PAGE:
We’ve entered an era where one of the pressures about going on holiday is taking good photos. It’s one of the first questions that most close friends and relatives ask, while it goes without saying that many of us feel the need to for social media reasons alone.
However, getting those perfect photo prints is easier said than done. Travel photography is difficult; it’s challenging to stand out from the crowd and produce something that doesn’t look exactly like the billions of other holiday snaps that have done the rounds over the years.
All of the above is why today’s guide has been put together. If you are about to head on your travels, here is our guide to ensure that you return with the best possible photos.
Be careful of the people-factor
You can initiate a quick Google search to find photos of the best sightseeing attractions in a country. However, you can’t perform an internet search to find memories.
When we talk about memories from our travels, these often involve people. These are the people that will make your holiday and years to come, when you want to walk down memory lane, these are the people that will still make you smile and remember fondly.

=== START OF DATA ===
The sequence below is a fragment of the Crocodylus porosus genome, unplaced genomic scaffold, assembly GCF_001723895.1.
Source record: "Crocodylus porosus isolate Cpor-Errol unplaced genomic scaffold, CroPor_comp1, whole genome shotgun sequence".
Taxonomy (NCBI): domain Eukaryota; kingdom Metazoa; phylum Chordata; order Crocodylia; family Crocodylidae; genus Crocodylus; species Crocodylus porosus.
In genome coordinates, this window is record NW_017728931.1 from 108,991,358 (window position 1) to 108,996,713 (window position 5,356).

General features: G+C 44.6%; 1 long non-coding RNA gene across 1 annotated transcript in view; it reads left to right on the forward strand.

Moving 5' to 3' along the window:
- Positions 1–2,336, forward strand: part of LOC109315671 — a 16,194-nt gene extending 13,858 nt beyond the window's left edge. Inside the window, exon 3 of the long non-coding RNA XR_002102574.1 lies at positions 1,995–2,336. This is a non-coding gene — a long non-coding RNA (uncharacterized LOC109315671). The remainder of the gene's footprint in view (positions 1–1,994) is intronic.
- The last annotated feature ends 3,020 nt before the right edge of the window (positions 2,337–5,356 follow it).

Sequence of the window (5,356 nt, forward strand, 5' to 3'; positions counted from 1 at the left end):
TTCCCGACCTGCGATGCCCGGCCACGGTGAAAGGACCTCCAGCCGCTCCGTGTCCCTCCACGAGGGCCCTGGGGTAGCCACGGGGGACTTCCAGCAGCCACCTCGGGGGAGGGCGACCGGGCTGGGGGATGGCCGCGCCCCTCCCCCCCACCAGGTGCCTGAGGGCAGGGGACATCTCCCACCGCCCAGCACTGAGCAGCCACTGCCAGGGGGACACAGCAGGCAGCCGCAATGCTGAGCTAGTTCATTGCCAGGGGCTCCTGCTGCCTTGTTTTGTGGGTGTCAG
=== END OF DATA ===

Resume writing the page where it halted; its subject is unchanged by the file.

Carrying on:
At the same time, there are occasions where you don’t want people sabotaging your photographs. In some of the busy tourist sites, their power can diminish just due to the fact that so many tourists are there blighting the environment. This is when you need to arm yourself with Photoshop. You can take say ten or fifteen photographs, use the scripts functionality, and watch the program work its magic to remove them.
Wake up early, or stay up late
In truth, this is a piece of advice that can be relevant to all forms of photography. If you can hit the tourist sites very early, or towards evening, you’ll find that the crowds die down and you’ll have so many more photo opportunities at your disposal.
Not only this, but the lighting will be significantly better as well. You’ll find that you’ll be gifted with “golden hour” lighting, meaning that you get effects that just wouldn’t usually occur in daytime. This can just add the effect.
Don’t travel with too much
Let’s not forget that this is a holiday; it’s not a job (not for most of you, anyway). As such, don’t take every piece of photography equipment that you own. If you fall into this trap, you’ll quickly find that going out for the day is actually like a day of work. You’ll be tired of carrying around cumbersome equipment and in the end, you’ll just give up.
Sure, your photos might not be quite as effective because of it, but if you can just limit yourself to a couple of lenses you’ll be much more inclined to take photos, and the dreaded burnout factor won’t have any chance of surfacing.